Thursday, November 30, 2017

Out of Adventism (Jerry Gladson) -- A Review

OUT OF ADVENTISM: A Theologian’s Journey. By Jerry Gladson. Foreword by Edwin Zachrison. Eugene, OR: Wipf and Stock, 2017. Xx + 306 pages.


People’s experiences of religion are not monolithic. For some participation in a religious community can be very positive and life affirming. They can also be destructive spiritually, emotionally, and physically. For some a particular community can be supportive, while that same community can be spiritually abusive to others. In other words, we need to take seriously the testimony of those who have been abused, while recognizing that not everyone in a particular community has had the same experience.

This book is the testimony, the story, of a person who was deeply involved in the Seventh Day Adventist Church. Jerry Gladson was a theological educator, an Old Testament scholar and theologian, who taught at one of the Adventist’s colleges. He was an ordained minister as well. At one point, early in his career, he was a rising star, but in time he ran afoul of the leadership, some of whom he had counted as friends, and of the church’s theology. After several decades of service, Gladson was forced out of the church, but not before his own family suffered from exclusion and abuse. Among the casualties was his marriage and the faith of his children. Why did he run afoul of the church’s leadership? In part it had to do with structures that sought to control the lives of its people to such an extent that freedom to think and challenge authority was not allowed. The boundaries in which one could live were narrowly defined. When you colored outside the lines, you became a problem to either be corrected or evicted. When Gladson proved not to be correctable, he was evicted. 

Wednesday, November 29, 2017

Restore Us O God! a Reflection on Psalm 80


Psalm 80 New Revised Standard Version (NRSV)
To the leader: on Lilies, a Covenant. Of Asaph. A Psalm.
Give ear, O Shepherd of Israel,
    you who lead Joseph like a flock!
You who are enthroned upon the cherubim, shine forth
    before Ephraim and Benjamin and Manasseh.
Stir up your might,
    and come to save us!
Restore us, O God;
    let your face shine, that we may be saved.
Lord God of hosts,
    how long will you be angry with your people’s prayers?
You have fed them with the bread of tears,
    and given them tears to drink in full measure.
You make us the scorn of our neighbors;
    our enemies laugh among themselves.
Restore us, O God of hosts;
    let your face shine, that we may be saved.
You brought a vine out of Egypt;
    you drove out the nations and planted it.
You cleared the ground for it;
    it took deep root and filled the land.
10 The mountains were covered with its shade,
    the mighty cedars with its branches;
11 it sent out its branches to the sea,
    and its shoots to the River.
12 Why then have you broken down its walls,
    so that all who pass along the way pluck its fruit?
13 The boar from the forest ravages it,
    and all that move in the field feed on it.
14 Turn again, O God of hosts;
    look down from heaven, and see;
have regard for this vine,
15     the stock that your right hand planted.
16 They have burned it with fire, they have cut it down;
    may they perish at the rebuke of your countenance.
17 But let your hand be upon the one at your right hand,
    the one whom you made strong for yourself.
18 Then we will never turn back from you;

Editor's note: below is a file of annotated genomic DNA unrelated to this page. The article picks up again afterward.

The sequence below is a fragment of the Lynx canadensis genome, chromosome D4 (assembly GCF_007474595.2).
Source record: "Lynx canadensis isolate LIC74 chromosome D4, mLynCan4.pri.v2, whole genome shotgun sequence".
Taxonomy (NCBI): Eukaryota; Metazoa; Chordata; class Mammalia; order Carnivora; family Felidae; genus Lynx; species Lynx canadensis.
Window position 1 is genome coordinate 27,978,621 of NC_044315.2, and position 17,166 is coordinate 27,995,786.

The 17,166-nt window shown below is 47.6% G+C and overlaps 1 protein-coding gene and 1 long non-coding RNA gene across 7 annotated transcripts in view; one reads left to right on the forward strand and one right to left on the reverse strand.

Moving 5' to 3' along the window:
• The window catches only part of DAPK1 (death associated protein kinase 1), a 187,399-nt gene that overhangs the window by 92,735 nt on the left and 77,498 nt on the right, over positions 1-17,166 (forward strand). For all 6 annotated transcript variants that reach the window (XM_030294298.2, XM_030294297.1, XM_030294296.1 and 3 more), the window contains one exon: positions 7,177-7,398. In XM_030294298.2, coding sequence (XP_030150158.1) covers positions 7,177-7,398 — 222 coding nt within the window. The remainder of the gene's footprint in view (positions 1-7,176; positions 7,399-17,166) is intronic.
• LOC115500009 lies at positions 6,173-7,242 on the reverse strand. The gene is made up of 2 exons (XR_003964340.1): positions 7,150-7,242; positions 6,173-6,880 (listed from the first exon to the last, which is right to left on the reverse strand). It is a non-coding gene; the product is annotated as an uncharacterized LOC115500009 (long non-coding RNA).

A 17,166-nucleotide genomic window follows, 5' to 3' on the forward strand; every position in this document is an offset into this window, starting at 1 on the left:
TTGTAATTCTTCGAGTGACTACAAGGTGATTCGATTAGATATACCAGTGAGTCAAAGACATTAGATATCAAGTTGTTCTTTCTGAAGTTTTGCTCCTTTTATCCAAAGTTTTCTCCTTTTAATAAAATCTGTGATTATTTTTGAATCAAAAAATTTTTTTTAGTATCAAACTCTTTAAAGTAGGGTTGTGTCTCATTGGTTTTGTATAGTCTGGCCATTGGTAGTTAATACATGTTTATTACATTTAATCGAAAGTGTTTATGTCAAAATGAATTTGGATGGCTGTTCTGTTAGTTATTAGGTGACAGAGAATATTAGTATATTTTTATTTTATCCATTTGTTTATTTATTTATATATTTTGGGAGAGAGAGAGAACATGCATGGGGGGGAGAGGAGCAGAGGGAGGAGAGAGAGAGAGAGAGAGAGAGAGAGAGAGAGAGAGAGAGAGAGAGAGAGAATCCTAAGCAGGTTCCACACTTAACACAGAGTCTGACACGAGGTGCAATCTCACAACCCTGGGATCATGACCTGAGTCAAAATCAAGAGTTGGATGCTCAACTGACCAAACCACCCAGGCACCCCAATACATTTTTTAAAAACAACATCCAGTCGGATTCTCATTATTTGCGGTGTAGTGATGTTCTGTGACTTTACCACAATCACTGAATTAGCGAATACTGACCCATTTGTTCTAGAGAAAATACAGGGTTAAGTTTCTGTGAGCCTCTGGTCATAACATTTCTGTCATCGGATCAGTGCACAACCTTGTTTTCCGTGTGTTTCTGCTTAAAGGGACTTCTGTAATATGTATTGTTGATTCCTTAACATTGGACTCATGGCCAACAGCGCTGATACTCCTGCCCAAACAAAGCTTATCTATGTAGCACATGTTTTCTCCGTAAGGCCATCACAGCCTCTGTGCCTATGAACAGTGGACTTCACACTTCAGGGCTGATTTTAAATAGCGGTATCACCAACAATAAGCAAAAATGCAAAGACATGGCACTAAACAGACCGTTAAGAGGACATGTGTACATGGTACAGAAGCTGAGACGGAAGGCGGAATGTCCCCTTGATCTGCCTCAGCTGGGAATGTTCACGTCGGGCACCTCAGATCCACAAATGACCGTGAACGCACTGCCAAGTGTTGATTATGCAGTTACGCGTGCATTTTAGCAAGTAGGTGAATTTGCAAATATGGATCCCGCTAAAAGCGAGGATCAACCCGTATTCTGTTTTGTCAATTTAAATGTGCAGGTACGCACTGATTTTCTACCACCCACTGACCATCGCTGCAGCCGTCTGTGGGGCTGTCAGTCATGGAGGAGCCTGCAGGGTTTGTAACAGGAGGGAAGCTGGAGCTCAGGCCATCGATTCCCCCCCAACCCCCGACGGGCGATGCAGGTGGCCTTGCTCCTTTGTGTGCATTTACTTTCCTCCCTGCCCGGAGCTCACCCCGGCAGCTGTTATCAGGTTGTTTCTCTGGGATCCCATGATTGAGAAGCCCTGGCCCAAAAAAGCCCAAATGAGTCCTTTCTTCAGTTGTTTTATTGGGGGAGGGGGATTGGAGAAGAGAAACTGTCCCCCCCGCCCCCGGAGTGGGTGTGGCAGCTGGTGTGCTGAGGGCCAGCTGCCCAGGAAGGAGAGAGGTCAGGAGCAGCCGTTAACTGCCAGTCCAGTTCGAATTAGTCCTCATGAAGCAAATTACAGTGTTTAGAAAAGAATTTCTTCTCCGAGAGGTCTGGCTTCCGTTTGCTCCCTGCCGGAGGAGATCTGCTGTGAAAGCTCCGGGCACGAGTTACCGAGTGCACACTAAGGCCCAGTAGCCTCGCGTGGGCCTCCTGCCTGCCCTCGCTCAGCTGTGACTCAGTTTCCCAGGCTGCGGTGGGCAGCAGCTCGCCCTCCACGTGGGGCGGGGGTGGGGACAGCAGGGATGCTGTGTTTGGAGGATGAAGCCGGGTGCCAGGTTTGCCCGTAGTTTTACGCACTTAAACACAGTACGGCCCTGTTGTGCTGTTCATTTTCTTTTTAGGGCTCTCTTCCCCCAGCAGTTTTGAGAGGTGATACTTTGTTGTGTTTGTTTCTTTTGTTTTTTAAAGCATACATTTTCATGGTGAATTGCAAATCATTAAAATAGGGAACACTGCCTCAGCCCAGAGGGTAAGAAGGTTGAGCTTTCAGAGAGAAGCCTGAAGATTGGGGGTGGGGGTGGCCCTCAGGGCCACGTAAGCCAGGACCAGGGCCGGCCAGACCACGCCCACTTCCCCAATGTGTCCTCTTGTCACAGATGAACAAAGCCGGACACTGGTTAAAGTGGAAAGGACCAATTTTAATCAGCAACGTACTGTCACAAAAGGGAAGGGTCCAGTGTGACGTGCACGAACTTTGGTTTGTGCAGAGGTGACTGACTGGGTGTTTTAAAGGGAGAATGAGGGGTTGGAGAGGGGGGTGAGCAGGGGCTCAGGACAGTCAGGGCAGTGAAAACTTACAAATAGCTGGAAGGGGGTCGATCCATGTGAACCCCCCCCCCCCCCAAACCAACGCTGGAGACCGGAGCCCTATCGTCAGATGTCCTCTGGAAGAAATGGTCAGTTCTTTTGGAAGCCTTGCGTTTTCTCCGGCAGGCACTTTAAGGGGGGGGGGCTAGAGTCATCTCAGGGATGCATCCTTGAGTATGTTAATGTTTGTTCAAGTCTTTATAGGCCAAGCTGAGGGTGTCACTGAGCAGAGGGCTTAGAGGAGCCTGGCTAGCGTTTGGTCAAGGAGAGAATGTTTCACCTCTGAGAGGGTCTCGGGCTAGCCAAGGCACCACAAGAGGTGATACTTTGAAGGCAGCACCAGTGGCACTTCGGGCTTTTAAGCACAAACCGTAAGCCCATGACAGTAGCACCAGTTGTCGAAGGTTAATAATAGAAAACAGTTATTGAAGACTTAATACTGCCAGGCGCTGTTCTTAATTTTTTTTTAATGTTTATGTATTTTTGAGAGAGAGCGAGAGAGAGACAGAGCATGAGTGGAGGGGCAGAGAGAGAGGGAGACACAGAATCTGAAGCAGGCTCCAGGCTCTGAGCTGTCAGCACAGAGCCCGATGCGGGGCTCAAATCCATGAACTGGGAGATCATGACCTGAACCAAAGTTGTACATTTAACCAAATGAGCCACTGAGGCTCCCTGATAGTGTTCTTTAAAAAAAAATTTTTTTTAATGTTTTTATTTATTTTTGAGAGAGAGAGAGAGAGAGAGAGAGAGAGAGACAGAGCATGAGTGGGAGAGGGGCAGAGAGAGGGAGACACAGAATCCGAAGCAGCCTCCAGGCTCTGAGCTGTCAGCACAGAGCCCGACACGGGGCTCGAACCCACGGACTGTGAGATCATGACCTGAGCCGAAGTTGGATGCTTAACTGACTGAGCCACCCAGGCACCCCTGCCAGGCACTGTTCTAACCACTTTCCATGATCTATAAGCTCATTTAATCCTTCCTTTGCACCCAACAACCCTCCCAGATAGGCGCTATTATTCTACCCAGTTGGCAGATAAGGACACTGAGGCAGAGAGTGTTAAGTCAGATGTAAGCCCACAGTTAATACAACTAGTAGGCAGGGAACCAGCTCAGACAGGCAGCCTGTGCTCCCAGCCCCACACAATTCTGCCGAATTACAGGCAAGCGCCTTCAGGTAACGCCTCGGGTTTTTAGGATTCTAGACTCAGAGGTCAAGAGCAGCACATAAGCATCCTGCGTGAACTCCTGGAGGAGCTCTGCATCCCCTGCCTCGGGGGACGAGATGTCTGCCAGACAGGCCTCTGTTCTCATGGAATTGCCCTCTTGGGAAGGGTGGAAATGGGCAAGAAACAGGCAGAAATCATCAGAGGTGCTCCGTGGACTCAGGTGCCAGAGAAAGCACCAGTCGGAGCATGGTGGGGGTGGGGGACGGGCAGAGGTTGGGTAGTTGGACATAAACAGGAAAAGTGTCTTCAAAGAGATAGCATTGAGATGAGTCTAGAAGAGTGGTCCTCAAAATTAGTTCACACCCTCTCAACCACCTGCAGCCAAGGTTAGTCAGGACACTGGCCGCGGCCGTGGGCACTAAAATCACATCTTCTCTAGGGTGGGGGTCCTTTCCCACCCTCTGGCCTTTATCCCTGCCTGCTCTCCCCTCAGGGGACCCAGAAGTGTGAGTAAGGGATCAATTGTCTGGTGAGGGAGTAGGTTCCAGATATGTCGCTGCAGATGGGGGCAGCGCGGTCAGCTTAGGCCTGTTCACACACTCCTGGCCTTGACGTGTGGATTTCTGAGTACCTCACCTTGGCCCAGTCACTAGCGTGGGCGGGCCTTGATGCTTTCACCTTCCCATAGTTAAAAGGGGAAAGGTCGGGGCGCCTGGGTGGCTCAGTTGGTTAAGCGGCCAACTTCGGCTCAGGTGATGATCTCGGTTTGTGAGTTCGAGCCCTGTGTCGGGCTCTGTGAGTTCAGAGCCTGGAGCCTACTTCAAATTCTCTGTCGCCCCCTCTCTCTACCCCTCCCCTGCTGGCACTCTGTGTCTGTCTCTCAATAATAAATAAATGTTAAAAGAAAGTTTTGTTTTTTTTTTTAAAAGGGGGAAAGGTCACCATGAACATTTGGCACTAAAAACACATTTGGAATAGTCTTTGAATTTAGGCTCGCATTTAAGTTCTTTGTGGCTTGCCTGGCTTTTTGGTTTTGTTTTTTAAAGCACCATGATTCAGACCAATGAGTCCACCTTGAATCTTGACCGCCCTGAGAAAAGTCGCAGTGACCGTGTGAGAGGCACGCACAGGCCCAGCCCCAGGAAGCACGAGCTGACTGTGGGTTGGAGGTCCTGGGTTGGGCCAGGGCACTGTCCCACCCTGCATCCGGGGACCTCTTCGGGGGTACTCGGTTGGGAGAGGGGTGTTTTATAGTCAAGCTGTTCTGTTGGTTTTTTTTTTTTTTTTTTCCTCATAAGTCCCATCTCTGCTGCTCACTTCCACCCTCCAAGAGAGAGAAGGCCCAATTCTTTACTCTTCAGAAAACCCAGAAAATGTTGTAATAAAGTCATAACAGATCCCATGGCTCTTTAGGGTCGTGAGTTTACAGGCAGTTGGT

give us life, and we will call on your name.
19 Restore us, O Lord God of hosts;
    let your face shine, that we may be saved.

*****************

Tuesday, November 28, 2017

Disciples of Christ and the Nature of Salvation

 With this essay, I am picking up my ongoing exploration of Disciples of Christ theology (knowing that Disciples have struggled with the entire idea of doing theology). With this post I explore in brief the concept of salvation, a posting that picks up from the previous conversations on sin.  

************

               The Disciples of Christ identity statement defines the Disciples as a “movement for wholeness in a fragmented world.” This identity statement is understood to be a reframing of the Disciple commitment to Christian unity to envision a broader commitment to engaging in ministries that bring healing and wholeness to the world. Without naming sin as a problem, this statement embraces both the reality of sin (brokenness) and the call to be witnesses to God’s gracious provision of salvation in Christ, a provision we celebrate at the Lord’s Table. This vision is missional in intent, and connects the call to the table with Peter’s invitation to repentance and baptism as expressed in Acts 2:38, a passage that has deep roots in Disciples experience. The message is simple, if one wishes to be saved, then one is called to repent, be baptized, so as to receive forgiveness of sins and the gift of the Holy Spirit.

                If the Christian Church (Disciples of Christ) is a movement of wholeness in a fragmented world, and if this identity statement is an expression of God’s provision of salvation, what might this look like? I’d like to explore three biblical images that might help us better define what salvation might entail: new creation, restoration, and healing. this might mean for us.

Remember Your People - A Lectionary Reflection for Advent 1B (Isaiah 64)


Isaiah 64:1-9 New Revised Standard Version (NRSV)

64 O that you would tear open the heavens and come down,
    so that the mountains would quake at your presence—
 as when fire kindles brushwood
    and the fire causes water to boil—
to make your name known to your adversaries,
    so that the nations might tremble at your presence!
When you did awesome deeds that we did not expect,
    you came down, the mountains quaked at your presence.
From ages past no one has heard,
    no ear has perceived,
no eye has seen any God besides you,
    who works for those who wait for him.
You meet those who gladly do right,
    those who remember you in your ways.